Revelations



Art of the Apocalypse

 

 

   
Gothic Art Map
 
   
   
Exploration:
Revelations (Art of the Apocalypse)
 
 
    Introduction    
    Visions of the World to Come    
    Angels of the Apocalypse    
    The Four Horsemen and the Seven Seals    
    The Beasts, Antichrist, and the Women    
    Judgment Day    
    The Devil and the Damned    
    A New Heaven and a New Earth    
    APPENDIX
 
   
    Exploration: Gothic Era  (Gothic and Early Renaissance)
 
 

 


JUDGMENT DAY
 




 
And J saw the dead, small and great, stand before God; and the books were opened: and another book was opened, which is the book of life: and the dead were judged out of those things which were written in the books,
according to their works.

Revelation 20:12


 

AT THE HEART OF CHRISTIANITY IS THE BELIEF IN LIFE AFTER DEATH -

eternal bliss for the saved, eternal damnation for sinners. Resurrection and the Last Judgment are said to come at the end of time, after the thousand years of  Christ's earthly rule and after the final battle with the devil during his brief postmillennium escape from the abyss. But Revelation tells of an earlier resurrection as well, when the saints who suffered martyrdom for their faith arise from the dead to rule with Christ after his second coming.
 Fear of an inescapable Last Judgment for all was a powerful force in regulating the behavior of believers. Wanting to provide omnipresent reminders of what was to come, the church commissioned scenes of Judgment Day in many different forms, including altar-pieces, stained glass, frescoes, manuscripts, and sculpture. A Last Judgment was traditionally positioned over the western entrance to a church—the west being associated with the conclusion of the day and hence with the end of life and of time.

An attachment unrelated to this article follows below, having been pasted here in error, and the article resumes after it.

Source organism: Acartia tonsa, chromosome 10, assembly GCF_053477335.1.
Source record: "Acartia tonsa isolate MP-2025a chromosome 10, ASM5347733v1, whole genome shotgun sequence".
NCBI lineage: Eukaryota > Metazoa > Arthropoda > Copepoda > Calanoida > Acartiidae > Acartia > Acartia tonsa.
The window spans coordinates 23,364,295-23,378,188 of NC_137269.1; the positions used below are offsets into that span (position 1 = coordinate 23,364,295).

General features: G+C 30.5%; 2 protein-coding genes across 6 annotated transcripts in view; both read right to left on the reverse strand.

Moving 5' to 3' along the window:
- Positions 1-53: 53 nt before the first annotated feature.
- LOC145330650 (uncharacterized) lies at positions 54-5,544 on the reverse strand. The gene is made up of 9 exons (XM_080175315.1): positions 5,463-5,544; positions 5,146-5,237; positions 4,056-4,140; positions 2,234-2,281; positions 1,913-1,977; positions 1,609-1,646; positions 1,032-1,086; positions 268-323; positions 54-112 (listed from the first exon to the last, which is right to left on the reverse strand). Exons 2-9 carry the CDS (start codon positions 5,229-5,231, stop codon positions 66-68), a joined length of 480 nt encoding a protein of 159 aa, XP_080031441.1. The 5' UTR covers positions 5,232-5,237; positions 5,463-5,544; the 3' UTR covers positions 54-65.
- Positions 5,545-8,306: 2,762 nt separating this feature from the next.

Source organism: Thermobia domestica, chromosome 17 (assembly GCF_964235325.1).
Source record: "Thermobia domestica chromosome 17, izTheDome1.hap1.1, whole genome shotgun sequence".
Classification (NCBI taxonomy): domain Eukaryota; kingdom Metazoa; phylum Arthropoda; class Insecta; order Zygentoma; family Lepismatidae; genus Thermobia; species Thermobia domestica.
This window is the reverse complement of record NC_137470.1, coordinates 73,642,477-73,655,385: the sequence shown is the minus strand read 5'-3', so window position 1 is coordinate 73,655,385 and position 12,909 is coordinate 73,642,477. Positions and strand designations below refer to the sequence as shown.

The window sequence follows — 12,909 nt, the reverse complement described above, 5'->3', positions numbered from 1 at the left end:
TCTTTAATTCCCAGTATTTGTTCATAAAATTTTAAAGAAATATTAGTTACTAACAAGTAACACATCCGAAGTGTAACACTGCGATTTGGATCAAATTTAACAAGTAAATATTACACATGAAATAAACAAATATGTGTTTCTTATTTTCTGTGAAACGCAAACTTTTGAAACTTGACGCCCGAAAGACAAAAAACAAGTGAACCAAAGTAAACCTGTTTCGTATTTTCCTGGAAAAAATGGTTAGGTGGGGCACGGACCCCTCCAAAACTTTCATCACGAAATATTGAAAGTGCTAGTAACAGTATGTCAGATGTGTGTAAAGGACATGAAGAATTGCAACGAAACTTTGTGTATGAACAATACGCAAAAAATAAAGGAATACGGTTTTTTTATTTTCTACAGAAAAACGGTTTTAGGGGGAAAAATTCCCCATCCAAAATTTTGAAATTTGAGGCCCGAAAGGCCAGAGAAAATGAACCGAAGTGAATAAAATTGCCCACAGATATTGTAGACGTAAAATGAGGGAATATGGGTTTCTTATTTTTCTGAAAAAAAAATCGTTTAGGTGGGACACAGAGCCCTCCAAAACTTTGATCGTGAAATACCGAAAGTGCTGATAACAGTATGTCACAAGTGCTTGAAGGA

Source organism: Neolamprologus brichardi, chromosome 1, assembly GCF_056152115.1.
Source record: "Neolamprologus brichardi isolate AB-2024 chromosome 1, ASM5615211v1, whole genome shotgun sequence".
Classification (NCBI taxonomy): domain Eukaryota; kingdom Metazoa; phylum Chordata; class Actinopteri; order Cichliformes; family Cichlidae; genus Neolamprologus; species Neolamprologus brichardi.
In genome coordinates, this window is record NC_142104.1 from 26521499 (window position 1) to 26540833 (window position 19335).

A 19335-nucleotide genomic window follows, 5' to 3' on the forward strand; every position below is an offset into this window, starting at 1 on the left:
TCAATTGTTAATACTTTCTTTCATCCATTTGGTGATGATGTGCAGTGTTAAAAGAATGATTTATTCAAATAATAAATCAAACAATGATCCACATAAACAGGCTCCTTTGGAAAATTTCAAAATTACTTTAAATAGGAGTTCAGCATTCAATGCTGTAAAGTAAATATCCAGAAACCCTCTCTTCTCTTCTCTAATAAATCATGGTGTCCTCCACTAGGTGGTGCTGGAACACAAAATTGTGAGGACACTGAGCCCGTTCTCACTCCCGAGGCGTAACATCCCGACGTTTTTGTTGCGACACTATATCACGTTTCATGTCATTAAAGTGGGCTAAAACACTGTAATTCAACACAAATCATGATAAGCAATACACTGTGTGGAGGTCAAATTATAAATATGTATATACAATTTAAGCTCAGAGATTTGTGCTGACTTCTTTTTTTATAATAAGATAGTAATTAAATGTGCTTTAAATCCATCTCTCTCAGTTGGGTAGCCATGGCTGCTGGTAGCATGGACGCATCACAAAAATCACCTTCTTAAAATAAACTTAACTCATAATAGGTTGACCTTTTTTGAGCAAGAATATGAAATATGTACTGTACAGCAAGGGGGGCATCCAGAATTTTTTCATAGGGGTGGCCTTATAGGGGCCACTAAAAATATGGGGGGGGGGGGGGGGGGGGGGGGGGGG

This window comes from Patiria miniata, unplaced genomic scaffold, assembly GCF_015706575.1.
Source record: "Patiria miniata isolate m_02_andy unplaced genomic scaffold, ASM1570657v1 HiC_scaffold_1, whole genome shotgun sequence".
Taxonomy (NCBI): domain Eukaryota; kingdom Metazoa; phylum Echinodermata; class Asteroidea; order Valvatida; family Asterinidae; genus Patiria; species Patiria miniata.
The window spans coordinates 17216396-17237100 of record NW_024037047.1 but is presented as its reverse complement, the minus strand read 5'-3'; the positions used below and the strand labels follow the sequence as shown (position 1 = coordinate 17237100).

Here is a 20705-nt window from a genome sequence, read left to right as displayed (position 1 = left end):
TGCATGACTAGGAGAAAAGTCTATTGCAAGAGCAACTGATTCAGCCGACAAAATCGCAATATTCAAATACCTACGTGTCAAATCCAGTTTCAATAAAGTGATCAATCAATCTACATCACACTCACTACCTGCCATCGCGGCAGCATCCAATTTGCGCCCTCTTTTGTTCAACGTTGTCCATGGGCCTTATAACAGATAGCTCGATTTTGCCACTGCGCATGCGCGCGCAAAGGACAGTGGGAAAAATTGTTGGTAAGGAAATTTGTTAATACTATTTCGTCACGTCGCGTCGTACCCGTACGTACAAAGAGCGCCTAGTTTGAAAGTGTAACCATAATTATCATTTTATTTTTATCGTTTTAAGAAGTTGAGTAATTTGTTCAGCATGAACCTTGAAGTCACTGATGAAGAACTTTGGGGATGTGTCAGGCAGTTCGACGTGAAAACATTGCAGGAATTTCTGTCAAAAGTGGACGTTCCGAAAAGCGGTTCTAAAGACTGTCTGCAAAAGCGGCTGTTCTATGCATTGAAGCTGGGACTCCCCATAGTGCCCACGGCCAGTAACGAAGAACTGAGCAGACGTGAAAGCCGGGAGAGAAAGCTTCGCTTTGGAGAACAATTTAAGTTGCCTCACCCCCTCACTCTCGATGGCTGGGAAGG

The Day of Judgment begins with the physical resurrection of all those who have ever lived. The visual possibilities of this supernatural yet eminently physical process have had an understandably strong appeal for artists, from early illuminators to a provincial Vietnamese painter to the twentieth-century British artist Stanley Spencer, who foresaw the process taking place in his own village churchyard.

 Luca Signorelli's Last Judgment cycle at Orvieto Cathedral lavishes particular care on the representation of resurrection. The studied naturalism of his awakening figures reflects the skills oi perspective and anatomy being painstakingly mastered in the Renaissance.

 
 
 

Luca Signorelli
(1450-1523)
The Last Judgment
Resurrection of the Flesh
Fresco, Orvieto

 
 


Luca Signorelli
(1450-1523)
The Last Judgment
The Damned
Fresco, Orvieto

 

 

 

In depictions of the Last Judgment, Christ is usually portrayed as judge at the top of the picture, seated on either a throne or the arc of a rainbow (though only rarely the emerald rainbow described in Revelation). He often is flanked by the Virgin Mary and John the Baptist, who are said to plead for mercy on behalf of those being judged. The archangel Michael—who earlier in Revelation vanquished the devil in cosmic battle—now solemnly weighs souls to determine their fitness for heaven. Satan usually lurks nearby as his demons try to tip the scales in hell's favor; particularly mischievous examples can be seen below.

 


Giotto
 (1266-1337)
The Last Judgment
1306
Fresco
Arena Chapel, Padua, Italy

 
 

Stefan Lochner
(1400-1451)
The Last Judgment
1435
Wallraf-Richartz Museum, Cologne

 

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